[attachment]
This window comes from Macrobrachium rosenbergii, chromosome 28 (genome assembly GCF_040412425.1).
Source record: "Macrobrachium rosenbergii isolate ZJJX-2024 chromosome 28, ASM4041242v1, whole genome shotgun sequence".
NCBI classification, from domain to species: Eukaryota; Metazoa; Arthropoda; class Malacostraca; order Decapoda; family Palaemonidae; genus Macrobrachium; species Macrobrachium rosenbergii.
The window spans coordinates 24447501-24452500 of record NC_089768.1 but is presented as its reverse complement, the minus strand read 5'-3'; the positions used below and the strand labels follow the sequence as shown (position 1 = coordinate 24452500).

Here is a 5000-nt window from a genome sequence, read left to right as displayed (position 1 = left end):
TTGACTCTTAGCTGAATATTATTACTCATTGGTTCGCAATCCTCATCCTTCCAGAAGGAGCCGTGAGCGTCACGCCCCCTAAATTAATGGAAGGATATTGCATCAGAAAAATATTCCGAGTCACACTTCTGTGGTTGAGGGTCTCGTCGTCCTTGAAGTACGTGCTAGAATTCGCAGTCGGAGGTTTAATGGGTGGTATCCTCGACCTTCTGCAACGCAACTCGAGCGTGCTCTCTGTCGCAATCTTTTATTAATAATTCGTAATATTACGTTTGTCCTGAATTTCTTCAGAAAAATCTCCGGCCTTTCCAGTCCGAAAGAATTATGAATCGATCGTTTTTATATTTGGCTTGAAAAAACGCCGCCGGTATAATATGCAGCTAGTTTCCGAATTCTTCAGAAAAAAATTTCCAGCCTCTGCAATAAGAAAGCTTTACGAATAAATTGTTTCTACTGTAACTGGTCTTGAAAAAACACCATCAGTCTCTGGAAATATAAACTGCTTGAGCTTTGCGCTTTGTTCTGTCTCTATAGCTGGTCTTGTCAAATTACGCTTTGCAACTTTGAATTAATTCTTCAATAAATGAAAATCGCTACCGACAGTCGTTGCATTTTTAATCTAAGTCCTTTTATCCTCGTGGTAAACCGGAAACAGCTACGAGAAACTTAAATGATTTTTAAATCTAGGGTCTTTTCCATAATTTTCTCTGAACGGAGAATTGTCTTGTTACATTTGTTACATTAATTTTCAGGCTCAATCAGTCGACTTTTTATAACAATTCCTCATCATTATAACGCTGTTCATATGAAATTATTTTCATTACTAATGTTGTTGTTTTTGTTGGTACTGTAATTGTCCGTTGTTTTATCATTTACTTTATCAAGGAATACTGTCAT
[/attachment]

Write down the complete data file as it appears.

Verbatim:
This window comes from Macrobrachium rosenbergii, chromosome 28 (genome assembly GCF_040412425.1).
Source record: "Macrobrachium rosenbergii isolate ZJJX-2024 chromosome 28, ASM4041242v1, whole genome shotgun sequence".
NCBI classification, from domain to species: Eukaryota; Metazoa; Arthropoda; class Malacostraca; order Decapoda; family Palaemonidae; genus Macrobrachium; species Macrobrachium rosenbergii.
The window spans coordinates 24447501-24452500 of record NC_089768.1 but is presented as its reverse complement, the minus strand read 5'-3'; the positions used below and the strand labels follow the sequence as shown (position 1 = coordinate 24452500).

Here is a 5000-nt window from a genome sequence, read left to right as displayed (position 1 = left end):
TTGACTCTTAGCTGAATATTATTACTCATTGGTTCGCAATCCTCATCCTTCCAGAAGGAGCCGTGAGCGTCACGCCCCCTAAATTAATGGAAGGATATTGCATCAGAAAAATATTCCGAGTCACACTTCTGTGGTTGAGGGTCTCGTCGTCCTTGAAGTACGTGCTAGAATTCGCAGTCGGAGGTTTAATGGGTGGTATCCTCGACCTTCTGCAACGCAACTCGAGCGTGCTCTCTGTCGCAATCTTTTATTAATAATTCGTAATATTACGTTTGTCCTGAATTTCTTCAGAAAAATCTCCGGCCTTTCCAGTCCGAAAGAATTATGAATCGATCGTTTTTATATTTGGCTTGAAAAAACGCCGCCGGTATAATATGCAGCTAGTTTCCGAATTCTTCAGAAAAAAATTTCCAGCCTCTGCAATAAGAAAGCTTTACGAATAAATTGTTTCTACTGTAACTGGTCTTGAAAAAACACCATCAGTCTCTGGAAATATAAACTGCTTGAGCTTTGCGCTTTGTTCTGTCTCTATAGCTGGTCTTGTCAAATTACGCTTTGCAACTTTGAATTAATTCTTCAATAAATGAAAATCGCTACCGACAGTCGTTGCATTTTTAATCTAAGTCCTTTTATCCTCGTGGTAAACCGGAAACAGCTACGAGAAACTTAAATGATTTTTAAATCTAGGGTCTTTTCCATAATTTTCTCTGAACGGAGAATTGTCTTGTTACATTTGTTACATTAATTTTCAGGCTCAATCAGTCGACTTTTTATAACAATTCCTCATCATTATAACGCTGTTCATATGAAATTATTTTCATTACTAATGTTGTTGTTTTTGTTGGTACTGTAATTGTCCGTTGTTTTATCATTTACTTTATCAAGGAATACTGTCAT